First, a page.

Students presented research projects, attended demonstrations and enjoyed activities at the event.
By Krista Cerminaro
Eighteen Williamstown Middle School students paid their tribute to Earth Day a month early by participating in the 10th annual New Jersey Clean Communities Environmental Exchange in Ocean City on March 22 and 23.
The WMS Braves Club students — made up of sixth through eighth graders — split up by grade to come up with three research projects to present at the event. Club advisor Miranda Basilone said they’ve been meeting after school and preparing since fall.
“They will find an environmental problem, and do a research project on it, and come up with a solution,” Basilone said. “We start in October with our research projects, and then we present them in March when we go on the exchange.”
Basilone said the three topics for this year’s presentations were beaches being closed due to high bacteria levels, soil and air pollution and the PennEast natural gas pipeline.
In addition to presenting to the other schools that attended, the exchange gave students a chance to watch a demonstration on how to make rain barrels for their gardens, learn about the Marine Mammal Stranding Center — which handles animals that get stranded on the beach — observe a presentation by the Cape May County recycling director on the importance of recycling and the different processes, and see a demo on how equipment is used to fix the beaches after erosion from the recent nor’easter storms, according to Basilone.
By day, the students gained knowledge about their environment, and by night, they were rewarded for their hard work with Zumba and a magician.
This year, WMS was one of nine schools that braved the snowy weather to attend the environmental exchange. According to Basilone, Williamstown students have been attending since the program began 10 years ago.
“I think that middle school is the perfect age, because they’re starting to care more about the environment — and if you can hook them now, it can be a lifelong interest of theirs,” Basilone said.
Basilone, who has been teaching science for 22 years and was active with the Chesapeake Bay Foundation when she taught in Maryland, said aside from programs such as Boy Scouts, Girl Scouts, 4H and the recycling club at WMS, there aren’t a significant number of outlets for kids who are interested in environmental issues, so this provides them with the opportunity to focus on the environment.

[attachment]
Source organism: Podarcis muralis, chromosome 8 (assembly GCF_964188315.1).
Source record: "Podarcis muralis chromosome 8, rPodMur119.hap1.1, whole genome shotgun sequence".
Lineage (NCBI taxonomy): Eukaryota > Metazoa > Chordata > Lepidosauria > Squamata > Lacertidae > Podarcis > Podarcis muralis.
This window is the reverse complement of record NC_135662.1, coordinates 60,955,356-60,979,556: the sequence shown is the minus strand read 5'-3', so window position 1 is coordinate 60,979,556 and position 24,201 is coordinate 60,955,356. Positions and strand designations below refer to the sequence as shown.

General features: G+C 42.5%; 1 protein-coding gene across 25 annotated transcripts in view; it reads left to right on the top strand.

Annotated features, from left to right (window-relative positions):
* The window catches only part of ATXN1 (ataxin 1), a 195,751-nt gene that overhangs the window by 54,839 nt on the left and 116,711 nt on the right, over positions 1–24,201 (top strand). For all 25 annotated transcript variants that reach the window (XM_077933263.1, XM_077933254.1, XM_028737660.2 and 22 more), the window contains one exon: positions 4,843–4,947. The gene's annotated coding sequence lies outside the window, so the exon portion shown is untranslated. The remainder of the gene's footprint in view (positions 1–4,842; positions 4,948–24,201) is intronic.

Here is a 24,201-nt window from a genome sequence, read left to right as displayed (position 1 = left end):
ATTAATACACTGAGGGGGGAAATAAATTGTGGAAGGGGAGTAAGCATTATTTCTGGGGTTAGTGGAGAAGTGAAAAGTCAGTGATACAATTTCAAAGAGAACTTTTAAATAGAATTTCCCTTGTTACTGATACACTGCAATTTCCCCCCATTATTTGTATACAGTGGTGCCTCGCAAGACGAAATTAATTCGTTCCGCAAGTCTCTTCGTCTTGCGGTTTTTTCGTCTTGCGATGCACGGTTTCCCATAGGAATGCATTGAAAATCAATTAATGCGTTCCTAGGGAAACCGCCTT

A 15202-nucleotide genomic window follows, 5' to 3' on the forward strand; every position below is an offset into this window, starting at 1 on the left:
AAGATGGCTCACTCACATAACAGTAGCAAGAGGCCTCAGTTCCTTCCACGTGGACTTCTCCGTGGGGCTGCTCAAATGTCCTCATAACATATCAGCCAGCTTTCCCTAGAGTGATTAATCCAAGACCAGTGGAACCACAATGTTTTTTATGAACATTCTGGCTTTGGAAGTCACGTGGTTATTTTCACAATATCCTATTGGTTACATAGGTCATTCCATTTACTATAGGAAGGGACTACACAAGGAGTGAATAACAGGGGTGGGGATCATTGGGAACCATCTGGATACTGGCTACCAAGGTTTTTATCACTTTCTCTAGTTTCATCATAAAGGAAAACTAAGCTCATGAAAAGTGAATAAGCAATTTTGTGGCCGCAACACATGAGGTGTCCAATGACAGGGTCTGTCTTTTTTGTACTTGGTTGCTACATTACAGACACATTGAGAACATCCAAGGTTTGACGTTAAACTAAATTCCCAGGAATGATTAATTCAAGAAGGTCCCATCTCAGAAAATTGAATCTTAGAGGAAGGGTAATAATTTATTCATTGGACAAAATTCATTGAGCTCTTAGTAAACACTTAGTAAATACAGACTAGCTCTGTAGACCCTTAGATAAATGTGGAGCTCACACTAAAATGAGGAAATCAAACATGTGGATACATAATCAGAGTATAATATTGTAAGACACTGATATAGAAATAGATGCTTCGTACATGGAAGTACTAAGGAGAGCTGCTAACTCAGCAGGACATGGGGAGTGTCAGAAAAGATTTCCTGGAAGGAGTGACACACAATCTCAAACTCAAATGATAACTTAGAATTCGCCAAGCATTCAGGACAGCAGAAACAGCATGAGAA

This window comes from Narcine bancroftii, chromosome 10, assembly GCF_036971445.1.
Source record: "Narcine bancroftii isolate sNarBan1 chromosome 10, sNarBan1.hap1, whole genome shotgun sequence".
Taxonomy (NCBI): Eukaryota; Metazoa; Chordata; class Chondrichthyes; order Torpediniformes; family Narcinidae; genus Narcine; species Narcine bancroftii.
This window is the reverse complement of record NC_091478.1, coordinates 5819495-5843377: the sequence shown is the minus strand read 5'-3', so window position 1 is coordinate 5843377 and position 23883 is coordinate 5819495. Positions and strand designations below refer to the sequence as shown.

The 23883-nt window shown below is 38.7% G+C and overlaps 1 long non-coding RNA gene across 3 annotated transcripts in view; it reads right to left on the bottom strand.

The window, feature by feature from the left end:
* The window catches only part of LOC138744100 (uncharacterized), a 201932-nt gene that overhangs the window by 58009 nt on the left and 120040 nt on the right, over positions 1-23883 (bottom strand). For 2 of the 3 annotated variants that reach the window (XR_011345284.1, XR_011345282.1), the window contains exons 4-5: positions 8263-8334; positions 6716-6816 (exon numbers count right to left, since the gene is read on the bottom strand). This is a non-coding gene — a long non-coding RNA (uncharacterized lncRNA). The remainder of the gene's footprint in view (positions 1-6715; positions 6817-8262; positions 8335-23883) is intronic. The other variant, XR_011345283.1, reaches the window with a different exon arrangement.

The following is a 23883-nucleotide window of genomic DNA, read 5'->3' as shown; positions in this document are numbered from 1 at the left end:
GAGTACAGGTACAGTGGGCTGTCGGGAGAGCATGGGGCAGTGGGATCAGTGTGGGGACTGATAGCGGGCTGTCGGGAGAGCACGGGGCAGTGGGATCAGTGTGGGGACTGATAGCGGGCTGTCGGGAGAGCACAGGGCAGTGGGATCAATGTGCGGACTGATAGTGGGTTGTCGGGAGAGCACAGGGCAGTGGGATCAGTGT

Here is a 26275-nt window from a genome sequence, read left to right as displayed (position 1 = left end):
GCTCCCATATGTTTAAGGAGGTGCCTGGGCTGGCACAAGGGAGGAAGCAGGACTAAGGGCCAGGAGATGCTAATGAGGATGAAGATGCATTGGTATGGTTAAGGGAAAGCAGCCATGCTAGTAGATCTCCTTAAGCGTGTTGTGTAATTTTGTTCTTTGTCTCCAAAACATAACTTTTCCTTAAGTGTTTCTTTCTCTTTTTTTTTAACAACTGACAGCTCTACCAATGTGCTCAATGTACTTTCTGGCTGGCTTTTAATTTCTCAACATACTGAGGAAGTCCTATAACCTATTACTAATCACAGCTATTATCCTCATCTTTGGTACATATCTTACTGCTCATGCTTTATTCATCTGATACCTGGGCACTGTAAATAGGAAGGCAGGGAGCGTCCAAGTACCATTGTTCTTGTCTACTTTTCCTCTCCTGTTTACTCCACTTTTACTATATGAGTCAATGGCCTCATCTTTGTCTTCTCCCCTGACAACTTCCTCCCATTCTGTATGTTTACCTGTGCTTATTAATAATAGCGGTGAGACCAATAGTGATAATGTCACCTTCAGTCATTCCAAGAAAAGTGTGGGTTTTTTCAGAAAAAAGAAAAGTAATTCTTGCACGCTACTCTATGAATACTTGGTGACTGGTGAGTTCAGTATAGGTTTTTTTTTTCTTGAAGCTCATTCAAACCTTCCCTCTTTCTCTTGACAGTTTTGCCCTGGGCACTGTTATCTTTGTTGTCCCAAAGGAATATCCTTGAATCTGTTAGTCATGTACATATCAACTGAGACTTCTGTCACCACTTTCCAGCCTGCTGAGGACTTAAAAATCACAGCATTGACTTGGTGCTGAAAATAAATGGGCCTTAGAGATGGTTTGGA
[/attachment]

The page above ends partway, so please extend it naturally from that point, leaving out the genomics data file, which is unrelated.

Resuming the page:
“It’s all paid for by Jackie Wallace of the Monroe Township Public Works,” Basilone said. “She goes with us, since she’s the township’s Clean Community representative.”
Gloucester County Clean Communities representative Jeff Hamilton also attended the event, along with former Braves Club advisor Jill Baturin and three WMS alumni.
“I wanted the children to be able to learn more about the environment, keeping their community clean and what effect it has on our community as a whole, and also our connecting communities. The biggest thing was for them to interact with children from other communities — diverse communities,” Wallace, the Monroe Township Clean Communities Coordinator, said. “Our communities change from one region to another, and our environments are different — the way trash is disposed of, and litter. So, they learn a lot — not only in their studies, but interacting with children of other communities, other environments and other cultures, which is a very good thing.”
Wallace said this is beneficial for students who visit or move to other communities, or even go to college somewhere far away, because they’ll have a better understanding of how different places work in regard to recycling and disposing of trash.
“I see the growth in the students every year that they come, the enthusiasm in them,” Wallace added. “We also take parents, and when they go into it, they have no idea really what’s going to go on — but when they come out, they’re really surprised at how the children interact with other children and the ideas that they come up with.”
Basilone said Wallace is also looking to plan a trip with the students to the ACUA Wastewater Treatment Plant in Atlantic City later in the year to see how the water is treated and where it comes from and goes.
“They will get an understanding about what Atlantic County does with their waste and how it all comes about,” Wallace said. “When they go there, they’ll actually see — from the beginning to end — how the trash will be collected, how they dispose of it and what part is used as energy.”